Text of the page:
Reaction times

ReactionTimeStepTwo

ReactionTimeStepTwo from www.csiro.au

This next lab looks at measuring reaction times.  There are several ways we could do this, but we are going to keep it simple and use the old, tried and tested method of catching a ruler.  Here’s what to do:-

  1. Find a partner.
  2. One person rests their elbow on a table with their hand extended over the edge.
  3. The partner should hold a meter ruler between the subject’s thumb and forefinger, ensuring it is at the 0cm mark.
  4. As soon as the ruler is released, the subject must try and catch it.  The distance the ruler falls can be used as a measure of reaction time.
  5. You will need to repeat this a suitable number of times to ensure the reliability of your data.
  6. Try investigating different variables, such as left-hand vs right-hand, using one eye or two eyes, sound or touch stimuli instead of sight.  THINK ABOUT CONTROL OF VARIABLES – it is very important here.
  7. Record your data in a suitable way, process it and present it appropriately.  Draw relevant conclusions.  Evaluate your results and the procedure used.  Suggest realistic improvements.

This lab will assessed for data collection and processing, and for conclusion and evaluation.

 

 

       

Data Collection and Processing (DCP)

 

Recording raw data

 

Processing raw data

Presenting processed data

 

c = 2

Records appropriate quantitative and associated qualitative raw data, including units and uncertainties where relevant. Processes the quantitative raw data correctly. Presents processed data appropriately and, where relevant, includes errors and uncertainties.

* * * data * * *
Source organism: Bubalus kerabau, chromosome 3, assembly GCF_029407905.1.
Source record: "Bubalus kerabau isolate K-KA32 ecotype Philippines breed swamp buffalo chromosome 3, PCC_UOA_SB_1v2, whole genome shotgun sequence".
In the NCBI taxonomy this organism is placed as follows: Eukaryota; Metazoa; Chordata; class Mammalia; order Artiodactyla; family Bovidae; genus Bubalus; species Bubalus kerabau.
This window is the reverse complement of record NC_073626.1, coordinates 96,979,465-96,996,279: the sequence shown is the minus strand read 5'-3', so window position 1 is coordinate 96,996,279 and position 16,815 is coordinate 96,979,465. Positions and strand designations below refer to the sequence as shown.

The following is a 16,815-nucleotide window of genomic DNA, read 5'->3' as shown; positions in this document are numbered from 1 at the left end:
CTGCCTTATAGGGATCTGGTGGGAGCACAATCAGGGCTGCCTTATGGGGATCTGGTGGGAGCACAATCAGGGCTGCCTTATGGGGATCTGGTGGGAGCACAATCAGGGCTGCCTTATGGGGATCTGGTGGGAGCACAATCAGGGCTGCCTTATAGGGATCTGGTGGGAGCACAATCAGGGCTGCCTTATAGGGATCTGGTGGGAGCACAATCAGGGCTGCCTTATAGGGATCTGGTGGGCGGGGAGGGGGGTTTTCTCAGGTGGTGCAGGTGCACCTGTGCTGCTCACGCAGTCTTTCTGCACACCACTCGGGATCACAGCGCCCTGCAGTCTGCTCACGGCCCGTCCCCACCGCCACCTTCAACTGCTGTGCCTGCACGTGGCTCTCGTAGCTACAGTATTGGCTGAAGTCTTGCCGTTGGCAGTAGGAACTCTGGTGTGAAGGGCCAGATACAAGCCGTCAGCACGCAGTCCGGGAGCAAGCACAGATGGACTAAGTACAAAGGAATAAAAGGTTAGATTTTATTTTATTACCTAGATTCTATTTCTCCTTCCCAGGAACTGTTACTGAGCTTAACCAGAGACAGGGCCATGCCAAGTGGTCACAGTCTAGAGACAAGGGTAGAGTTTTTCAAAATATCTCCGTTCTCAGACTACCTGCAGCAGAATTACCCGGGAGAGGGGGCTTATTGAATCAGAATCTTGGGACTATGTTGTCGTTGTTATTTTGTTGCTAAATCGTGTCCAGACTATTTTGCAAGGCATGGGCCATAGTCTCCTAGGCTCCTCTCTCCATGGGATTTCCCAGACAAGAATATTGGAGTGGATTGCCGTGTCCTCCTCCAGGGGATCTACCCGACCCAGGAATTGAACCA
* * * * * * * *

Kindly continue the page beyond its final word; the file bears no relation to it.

p = 1

Records appropriate quantitative and associated qualitative raw data, but with some mistakes or omissions. Processes quantitative raw data, but with some mistakes and/or omissions. Presents processed data appropriately, but with some mistakes and/or omissions.

n = 0

Does not record any appropriate quantitative raw data or raw data is incomprehensible. No processing of quantitative raw data is carried out or major mistakes are made in processing. Presents processed data inappropriately or incomprehensibly.

 

 

       

Conclusion and Evaluation (CE)

 

Concluding

Evaluating procedure(s)

Improving the investigation

 

c = 2

States a conclusion, with justification, based on a reasonable interpretation of the data. Evaluates weaknesses and limitations. Suggests realistic improvements in respect of identified weaknesses and limitations.

p = 1

States a conclusion based on a reasonable interpretation of the data. Identifies some weaknesses and limitations, but the evaluation is weak or missing. Suggests only superficial improvements.

n = 0

States no conclusion or the conclusion is based on an unreasonable interpretation of the data. Identifies irrelevant weaknesses and limitations. Suggests unrealistic improvements.

 DUE DATE:  Tuesday 17th November

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